[Mailman-Users] Executive summary of DMARC issues

Barry S. Finkel bsfinkel at att.net
Wed May 14 22:24:32 CEST 2014

On 5/14/2014 2:49 PM, Stephen J. Turnbull wrote:
> Gary Algier writes:
>   > I have been following the discussion of the DMARC issues and Mailman's
>   > attempts to live with it.  I was wondering if anyone has an "Executive
>   > Summary" of the DMARC issue in a general sense.
> How about the following:
> DMARC is a set of protocols for Internet mail that are used to by
> participating hosts to exchange information about mail traffic.  This
> information is primarily useful for fighting email fraud, including
> spam and phishing.  The basic procedure is that recipient hosts which
> participate in the protocol check whether the apparent sending domain
> (the domain that appears in the address in "From" header field)
> participates, using a query to the DNS defined by the DMARC protocol.
> If so, the recipient host will send to that domain some information
> about mail which purports to be from the sending host, but fails to
> validate.
> The validation refers specifically to, and only to, the domain in the
> "From" header field.  The DMARC protocol itself does not validate the
> mailbox (user), although some originating hosts may do so.  Nor can it
> guarantee that the user's account hasn't been used fraudulently.
> For participants in the DMARC protocol, valid mail provides a strong
> guarantee that the domain of the address in the "From" header field
> is authentic, with some strong restrictions required to ensure success
> of validation.  These restrictions include:
> (1) When authentic mail is delivered directly from the sending host to
>      the recipient, validation will succeed.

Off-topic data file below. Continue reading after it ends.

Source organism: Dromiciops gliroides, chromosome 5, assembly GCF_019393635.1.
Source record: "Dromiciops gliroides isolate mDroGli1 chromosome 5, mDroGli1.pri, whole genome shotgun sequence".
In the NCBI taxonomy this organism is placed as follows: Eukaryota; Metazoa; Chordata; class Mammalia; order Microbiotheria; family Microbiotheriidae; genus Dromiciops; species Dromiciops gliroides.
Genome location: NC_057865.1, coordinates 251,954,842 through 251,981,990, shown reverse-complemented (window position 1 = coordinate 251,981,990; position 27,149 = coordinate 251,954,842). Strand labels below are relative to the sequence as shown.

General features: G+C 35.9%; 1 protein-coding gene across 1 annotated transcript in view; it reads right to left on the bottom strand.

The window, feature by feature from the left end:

> (2) When authentic mail is forwarded verbatim by all intervening
>      Internet hosts (including mailing lists and user mailbox
>      forwarding), validation will succeed.
> Authentic mail may fail to validate in many common circumstances,
> where a forwarding host alters certain headers or any part of the body
> of the message.  This may occur for forwarding hosts which add
> advertisements to the footer or the like, or if a forwarding host
> reformats the body (it shouldn't do that, but some do).  There are
> also restrictions on some parts of the mail.  For example, the "From"
> header field must contain exactly one address (multiple author
> addresses are permitted by the mail standards and are occasionally
> useful, though rarely seen nowadays).
> Failure to validate is also frequent on mailing lists.  Common
> transformations that *will* cause mail distributed by a mailing list
> to fail validation include (but are not limited to)
> - Adding a list tag or sequence number to the Subject header field.
> - Adding a footer, typically containing unsubscribe information for
>    public discussion lists or legal disclaimers for corporate lists.
> - Removal of banned content, such as executable file attachments or
>    excessively large attachments.
> Because many common practices with Internet mail can cause authentic
> mail to fail DMARC validation, although mail which successfully
> validates may be trusted to be from the domain in the address in the
> "From" field, failure to validate in general *does not* imply lack of
> authenticity.
> Under some circumstances, a sending domain may be willing to severely
> restrict its users' use of their addresses.  For example, they may not
> be allowed to post to mailing lists, and recipients may be advised to
> *always* keep their addresses updated to the domain where they
> actually read their mail.  This is common practice with banks and
> other financial institutions.  Such organizations can be reasonably
> sure that mail which fails to validate is "fraudulent" (although the
> intent may be merely mischievious rather than truly felonious).  They
> may take advantage of a further feature of the DMARC protocol, the
> "policy", which is the action that the sending domain suggests that
> recipients take with mail that appears to be from that domain but
> fails validation.
> The normal policy is "none", that is, the recipient should deliver the
> mail as though the apparent sending domain did not participate in